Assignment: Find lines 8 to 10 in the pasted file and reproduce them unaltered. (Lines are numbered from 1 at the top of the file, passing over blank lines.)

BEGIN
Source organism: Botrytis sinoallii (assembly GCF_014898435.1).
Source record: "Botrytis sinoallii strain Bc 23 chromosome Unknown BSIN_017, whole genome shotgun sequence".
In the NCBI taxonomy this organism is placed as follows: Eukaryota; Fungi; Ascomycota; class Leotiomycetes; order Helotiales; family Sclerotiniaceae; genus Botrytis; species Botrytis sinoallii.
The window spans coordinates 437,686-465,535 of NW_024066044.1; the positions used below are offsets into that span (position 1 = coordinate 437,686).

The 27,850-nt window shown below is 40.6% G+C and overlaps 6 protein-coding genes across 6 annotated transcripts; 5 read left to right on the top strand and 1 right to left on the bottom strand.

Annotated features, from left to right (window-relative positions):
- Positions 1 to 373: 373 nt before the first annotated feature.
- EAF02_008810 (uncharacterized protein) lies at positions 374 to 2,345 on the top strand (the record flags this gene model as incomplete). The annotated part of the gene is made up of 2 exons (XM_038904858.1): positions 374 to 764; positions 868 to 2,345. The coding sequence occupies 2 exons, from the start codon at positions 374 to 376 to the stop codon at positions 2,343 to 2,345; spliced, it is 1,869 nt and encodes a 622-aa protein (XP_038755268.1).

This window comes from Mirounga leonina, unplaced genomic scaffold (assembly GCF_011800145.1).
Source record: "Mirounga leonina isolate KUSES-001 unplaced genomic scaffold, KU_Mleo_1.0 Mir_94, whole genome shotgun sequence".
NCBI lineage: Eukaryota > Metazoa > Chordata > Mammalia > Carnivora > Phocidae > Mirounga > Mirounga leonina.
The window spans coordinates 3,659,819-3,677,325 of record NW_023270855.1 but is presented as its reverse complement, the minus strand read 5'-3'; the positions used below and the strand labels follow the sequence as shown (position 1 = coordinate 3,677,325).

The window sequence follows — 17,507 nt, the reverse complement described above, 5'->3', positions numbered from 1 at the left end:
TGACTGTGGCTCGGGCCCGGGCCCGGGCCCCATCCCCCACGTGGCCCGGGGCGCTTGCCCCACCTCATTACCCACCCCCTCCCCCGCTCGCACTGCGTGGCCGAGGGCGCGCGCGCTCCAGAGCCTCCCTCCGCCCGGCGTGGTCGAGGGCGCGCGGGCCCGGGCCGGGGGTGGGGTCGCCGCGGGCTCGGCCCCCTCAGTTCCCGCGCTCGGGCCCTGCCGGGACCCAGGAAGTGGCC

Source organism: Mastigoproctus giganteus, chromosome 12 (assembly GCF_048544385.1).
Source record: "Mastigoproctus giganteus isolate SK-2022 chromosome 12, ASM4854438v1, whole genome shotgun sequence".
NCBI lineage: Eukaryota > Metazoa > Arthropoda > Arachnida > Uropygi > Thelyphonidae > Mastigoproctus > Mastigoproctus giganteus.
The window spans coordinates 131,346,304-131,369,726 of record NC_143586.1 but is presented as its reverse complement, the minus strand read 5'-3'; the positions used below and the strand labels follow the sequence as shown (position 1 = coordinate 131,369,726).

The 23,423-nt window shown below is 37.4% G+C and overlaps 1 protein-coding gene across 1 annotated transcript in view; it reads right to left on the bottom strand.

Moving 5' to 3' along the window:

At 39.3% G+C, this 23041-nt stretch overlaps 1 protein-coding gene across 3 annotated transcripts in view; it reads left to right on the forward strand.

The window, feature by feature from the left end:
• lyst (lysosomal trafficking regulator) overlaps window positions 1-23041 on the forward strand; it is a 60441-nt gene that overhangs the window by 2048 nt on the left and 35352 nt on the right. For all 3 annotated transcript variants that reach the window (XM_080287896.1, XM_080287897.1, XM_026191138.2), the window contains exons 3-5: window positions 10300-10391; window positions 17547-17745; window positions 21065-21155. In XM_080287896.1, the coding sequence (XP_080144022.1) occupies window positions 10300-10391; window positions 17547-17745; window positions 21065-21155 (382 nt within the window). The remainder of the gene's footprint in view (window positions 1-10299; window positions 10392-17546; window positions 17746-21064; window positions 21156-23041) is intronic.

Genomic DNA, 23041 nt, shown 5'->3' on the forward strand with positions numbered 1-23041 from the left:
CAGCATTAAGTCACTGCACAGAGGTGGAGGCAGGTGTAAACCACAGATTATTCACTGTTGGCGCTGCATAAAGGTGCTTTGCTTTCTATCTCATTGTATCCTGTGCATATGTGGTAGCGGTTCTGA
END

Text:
- EAF02_008810 (uncharacterized protein) lies at positions 374 to 2,345 on the top strand (the record flags this gene model as incomplete). The annotated part of the gene is made up of 2 exons (XM_038904858.1): positions 374 to 764; positions 868 to 2,345. The coding sequence occupies 2 exons, from the start codon at positions 374 to 376 to the stop codon at positions 2,343 to 2,345; spliced, it is 1,869 nt and encodes a 622-aa protein (XP_038755268.1).

This window comes from Mirounga leonina, unplaced genomic scaffold (assembly GCF_011800145.1).
Source record: "Mirounga leonina isolate KUSES-001 unplaced genomic scaffold, KU_Mleo_1.0 Mir_94, whole genome shotgun sequence".